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Applet query related to reflection API

 
Manoj Garg
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Hello,

1)
As i understand object of Applet class is made using reflection API. Please enlighten me if something wrong i understand.

2)
We can not have every class as Applet because our webserver actually calls these methods so it can't remember all of them. Even it doesn't know your class name... thats why SUN guys made the Applet/JApplet class and you extend it also there are very few methods which you can override in your class and they are executed in a sequence by webserver. Am i correct till here..

Is there any relation b/w reflection APIs and Applet/JApplet class.
Means who remembers the methods(init, start...).

Can i please have a brief description stating the relation b/w reflection APIs and webserver.

Thanks.
 
Ulf Dittmer
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"Manu", you may have missed that we have a policy on screen names here at JavaRanch. Basically, it must consist of a first name, a space, and a last name, and not be obviously fictitious. Since yours does not conform with it, please take a moment to change it, which you can do right here.

As i understand object of Applet class is made using reflection API.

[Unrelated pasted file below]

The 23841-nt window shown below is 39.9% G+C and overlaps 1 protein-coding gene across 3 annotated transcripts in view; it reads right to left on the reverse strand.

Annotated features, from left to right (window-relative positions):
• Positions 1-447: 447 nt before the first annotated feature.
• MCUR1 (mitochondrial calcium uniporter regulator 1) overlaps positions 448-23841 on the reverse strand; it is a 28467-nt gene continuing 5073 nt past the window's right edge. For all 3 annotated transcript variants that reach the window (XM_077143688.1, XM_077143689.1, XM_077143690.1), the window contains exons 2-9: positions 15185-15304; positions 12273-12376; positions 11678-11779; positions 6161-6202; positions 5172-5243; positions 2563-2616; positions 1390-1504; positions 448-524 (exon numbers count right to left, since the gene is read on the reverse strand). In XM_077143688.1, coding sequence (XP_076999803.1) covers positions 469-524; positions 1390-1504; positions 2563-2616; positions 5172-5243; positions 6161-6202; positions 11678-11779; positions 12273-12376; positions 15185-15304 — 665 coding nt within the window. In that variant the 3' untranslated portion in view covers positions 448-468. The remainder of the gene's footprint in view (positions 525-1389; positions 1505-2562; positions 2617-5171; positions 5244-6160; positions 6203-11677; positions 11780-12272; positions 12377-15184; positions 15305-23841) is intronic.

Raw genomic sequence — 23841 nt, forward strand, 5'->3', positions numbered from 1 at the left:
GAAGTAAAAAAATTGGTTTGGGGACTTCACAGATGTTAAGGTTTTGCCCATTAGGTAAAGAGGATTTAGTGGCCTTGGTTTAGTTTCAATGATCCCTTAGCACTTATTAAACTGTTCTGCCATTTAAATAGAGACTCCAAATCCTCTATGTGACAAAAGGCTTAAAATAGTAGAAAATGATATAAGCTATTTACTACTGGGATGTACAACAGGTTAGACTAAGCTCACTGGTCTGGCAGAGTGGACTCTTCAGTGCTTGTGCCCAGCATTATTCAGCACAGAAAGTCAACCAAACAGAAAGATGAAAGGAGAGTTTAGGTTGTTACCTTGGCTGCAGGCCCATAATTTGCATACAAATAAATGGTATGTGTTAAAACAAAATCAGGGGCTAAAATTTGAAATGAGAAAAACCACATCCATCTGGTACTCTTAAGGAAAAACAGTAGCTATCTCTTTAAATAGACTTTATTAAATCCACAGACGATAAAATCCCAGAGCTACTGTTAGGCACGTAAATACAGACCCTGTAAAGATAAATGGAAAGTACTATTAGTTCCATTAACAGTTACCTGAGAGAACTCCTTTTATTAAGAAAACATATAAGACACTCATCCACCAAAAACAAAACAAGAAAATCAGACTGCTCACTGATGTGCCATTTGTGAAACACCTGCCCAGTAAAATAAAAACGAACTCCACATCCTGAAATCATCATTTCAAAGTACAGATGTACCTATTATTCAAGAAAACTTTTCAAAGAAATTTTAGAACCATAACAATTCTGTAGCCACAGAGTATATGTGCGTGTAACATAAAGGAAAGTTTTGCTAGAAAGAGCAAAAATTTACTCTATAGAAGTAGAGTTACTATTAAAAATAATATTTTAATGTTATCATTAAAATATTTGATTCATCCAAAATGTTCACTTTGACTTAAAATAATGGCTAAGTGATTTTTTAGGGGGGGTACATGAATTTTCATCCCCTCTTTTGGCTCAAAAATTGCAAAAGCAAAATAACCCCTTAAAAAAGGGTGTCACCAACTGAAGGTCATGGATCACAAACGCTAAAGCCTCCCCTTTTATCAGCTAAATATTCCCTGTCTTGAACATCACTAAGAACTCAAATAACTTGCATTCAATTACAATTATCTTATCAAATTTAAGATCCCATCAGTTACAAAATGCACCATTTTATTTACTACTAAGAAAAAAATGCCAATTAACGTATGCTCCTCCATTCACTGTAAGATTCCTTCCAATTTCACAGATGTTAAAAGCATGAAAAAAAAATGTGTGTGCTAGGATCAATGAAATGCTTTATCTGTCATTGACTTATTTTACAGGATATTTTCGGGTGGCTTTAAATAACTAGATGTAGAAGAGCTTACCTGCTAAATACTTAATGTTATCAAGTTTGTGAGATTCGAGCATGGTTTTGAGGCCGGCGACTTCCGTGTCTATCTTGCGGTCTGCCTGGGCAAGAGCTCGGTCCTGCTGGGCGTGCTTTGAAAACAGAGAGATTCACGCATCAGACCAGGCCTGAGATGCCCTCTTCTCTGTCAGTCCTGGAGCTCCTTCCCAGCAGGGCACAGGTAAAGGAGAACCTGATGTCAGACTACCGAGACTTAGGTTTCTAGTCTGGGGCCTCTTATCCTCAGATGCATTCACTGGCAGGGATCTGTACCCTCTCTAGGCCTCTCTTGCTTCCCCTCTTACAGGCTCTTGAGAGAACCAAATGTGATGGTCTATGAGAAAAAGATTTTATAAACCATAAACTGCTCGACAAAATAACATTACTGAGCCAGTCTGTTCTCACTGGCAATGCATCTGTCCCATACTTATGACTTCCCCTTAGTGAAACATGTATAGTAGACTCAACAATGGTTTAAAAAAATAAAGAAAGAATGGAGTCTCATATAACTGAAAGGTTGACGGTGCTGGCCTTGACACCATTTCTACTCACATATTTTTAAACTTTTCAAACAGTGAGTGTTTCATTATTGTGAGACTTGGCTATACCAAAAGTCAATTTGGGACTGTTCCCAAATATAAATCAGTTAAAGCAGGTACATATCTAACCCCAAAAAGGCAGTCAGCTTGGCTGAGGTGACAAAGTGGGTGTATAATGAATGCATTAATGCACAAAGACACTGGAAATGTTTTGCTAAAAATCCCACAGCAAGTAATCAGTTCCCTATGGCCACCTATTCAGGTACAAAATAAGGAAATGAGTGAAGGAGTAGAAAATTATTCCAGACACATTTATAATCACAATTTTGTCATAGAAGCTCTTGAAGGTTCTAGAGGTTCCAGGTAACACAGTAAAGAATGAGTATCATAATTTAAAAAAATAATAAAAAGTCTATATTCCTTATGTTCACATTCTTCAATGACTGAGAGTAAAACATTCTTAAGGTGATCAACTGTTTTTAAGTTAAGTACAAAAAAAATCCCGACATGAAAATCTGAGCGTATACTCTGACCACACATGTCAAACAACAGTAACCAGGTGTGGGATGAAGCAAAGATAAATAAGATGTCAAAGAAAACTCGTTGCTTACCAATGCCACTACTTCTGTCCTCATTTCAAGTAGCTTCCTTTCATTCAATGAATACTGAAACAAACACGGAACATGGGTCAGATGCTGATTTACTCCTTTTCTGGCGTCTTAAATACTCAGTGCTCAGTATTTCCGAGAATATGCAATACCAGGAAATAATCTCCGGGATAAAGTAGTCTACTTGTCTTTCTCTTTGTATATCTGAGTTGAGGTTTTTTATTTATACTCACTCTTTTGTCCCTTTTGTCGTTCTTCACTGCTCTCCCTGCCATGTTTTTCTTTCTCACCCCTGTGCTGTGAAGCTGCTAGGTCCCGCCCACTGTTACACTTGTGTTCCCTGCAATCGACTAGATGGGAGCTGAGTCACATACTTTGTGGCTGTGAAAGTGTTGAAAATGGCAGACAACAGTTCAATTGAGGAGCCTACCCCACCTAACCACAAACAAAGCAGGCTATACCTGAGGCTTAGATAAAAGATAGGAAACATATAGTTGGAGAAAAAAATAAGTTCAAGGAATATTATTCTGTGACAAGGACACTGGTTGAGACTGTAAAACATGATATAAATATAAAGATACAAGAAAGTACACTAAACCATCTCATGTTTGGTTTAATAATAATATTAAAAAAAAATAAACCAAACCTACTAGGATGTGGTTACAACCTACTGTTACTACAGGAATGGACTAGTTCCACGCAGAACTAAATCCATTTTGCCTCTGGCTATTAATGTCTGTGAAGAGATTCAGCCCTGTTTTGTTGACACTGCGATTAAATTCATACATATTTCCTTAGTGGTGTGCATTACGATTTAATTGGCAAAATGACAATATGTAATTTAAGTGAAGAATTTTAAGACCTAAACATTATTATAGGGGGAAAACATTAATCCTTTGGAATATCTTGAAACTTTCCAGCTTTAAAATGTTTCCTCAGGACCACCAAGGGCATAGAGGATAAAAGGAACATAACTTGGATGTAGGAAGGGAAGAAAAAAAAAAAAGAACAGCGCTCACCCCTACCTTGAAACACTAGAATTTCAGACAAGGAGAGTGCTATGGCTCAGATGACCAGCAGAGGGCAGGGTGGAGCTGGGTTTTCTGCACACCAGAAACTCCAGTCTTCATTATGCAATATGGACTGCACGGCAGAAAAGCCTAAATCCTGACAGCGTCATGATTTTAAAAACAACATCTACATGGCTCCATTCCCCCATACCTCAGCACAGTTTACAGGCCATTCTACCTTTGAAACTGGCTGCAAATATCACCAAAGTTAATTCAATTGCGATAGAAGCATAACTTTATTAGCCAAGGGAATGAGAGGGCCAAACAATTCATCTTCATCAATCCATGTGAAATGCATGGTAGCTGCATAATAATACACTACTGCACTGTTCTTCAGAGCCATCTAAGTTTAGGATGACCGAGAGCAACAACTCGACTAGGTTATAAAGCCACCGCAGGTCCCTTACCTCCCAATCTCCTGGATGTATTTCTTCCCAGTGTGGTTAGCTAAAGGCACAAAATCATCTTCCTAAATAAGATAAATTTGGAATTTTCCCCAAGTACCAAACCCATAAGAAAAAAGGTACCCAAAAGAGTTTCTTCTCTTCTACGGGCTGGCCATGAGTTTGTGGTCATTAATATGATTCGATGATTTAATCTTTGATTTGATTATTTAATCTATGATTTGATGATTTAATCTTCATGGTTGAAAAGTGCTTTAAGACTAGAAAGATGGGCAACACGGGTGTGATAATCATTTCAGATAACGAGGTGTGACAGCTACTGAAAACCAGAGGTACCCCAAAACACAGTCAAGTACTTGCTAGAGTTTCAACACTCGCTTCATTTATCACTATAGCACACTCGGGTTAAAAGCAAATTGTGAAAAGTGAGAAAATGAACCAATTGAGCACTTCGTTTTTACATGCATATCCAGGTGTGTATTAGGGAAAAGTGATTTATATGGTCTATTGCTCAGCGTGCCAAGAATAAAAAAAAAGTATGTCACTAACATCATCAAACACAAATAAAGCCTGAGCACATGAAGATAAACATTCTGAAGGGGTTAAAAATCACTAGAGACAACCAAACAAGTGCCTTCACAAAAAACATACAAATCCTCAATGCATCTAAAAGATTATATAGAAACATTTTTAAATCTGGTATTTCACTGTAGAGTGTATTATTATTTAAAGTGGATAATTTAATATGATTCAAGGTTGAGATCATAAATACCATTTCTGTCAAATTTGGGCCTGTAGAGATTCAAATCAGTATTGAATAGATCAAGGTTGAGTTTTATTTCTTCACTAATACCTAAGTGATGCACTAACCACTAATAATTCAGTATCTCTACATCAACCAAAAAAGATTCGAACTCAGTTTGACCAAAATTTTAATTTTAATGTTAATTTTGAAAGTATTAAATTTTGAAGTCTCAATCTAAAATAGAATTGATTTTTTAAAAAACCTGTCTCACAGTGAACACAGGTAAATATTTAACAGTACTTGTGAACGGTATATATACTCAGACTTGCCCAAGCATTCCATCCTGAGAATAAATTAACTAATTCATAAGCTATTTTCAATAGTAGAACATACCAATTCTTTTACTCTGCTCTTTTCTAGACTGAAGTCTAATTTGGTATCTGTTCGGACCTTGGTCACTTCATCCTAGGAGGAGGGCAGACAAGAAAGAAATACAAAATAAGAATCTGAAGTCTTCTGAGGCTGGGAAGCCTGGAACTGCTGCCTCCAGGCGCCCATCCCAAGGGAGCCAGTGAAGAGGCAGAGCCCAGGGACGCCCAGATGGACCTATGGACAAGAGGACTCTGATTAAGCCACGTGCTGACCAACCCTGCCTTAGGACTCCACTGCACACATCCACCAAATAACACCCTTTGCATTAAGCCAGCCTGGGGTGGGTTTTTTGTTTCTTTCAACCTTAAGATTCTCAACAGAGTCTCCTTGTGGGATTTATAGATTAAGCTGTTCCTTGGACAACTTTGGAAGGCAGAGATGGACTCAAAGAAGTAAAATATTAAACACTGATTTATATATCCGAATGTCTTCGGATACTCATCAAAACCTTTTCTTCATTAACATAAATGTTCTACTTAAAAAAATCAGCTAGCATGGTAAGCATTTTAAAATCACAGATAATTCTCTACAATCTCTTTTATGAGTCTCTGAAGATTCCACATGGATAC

Probably. The JVM gets the name of the Applet class as a string out of the applet tag, after all. What follows is most likely a Class.forName(...).newInstance() call. I suppose one could call those methods reflection, evee though they predate the Reflection API.

We can not have every class as Applet because our webserver actually calls these methods so it can't remember all of them.

The web server has nothing to do with instantiating applets. It sounds as if you are talking about the JVM running in the web browser. But even then I don't understand what you mean by this.

Even it doesn't know your class name... thats why SUN guys made the Applet/JApplet class and you extend it also there are very few methods which you can override in your class and they are executed in a sequence by webserver. Am i correct till here..

The JVM does know the class name - it's part of the applet tag. Google for "applet life cycle" to find a more in-depth explanation what's going on with the methods of the Applet class.

Is there any relation b/w reflection APIs and Applet/JApplet class.

See my first point. It's very unusual to be thinking or talking about reflection in the context of applet instantiation; what prompted this question?
[ January 02, 2009: Message edited by: Ulf Dittmer ]
 
Manoj Garg
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Hi Ulf, thanks for the response..

I am leaving the concept of reflection apis for the time being.

I accept JVM knows the class name then why do we store the reference of this object in Applet/JApplet class (parent one) and can call only methods which are there in the parent. I beleive we define any new method in our class extending Applet then this is of no use as with the parent reference it can't be called. What is the idea behind that..

The JVM gets the name of the Applet class as a string out of the applet tag so can we as an end user get the actual class name.. It seems answer is not.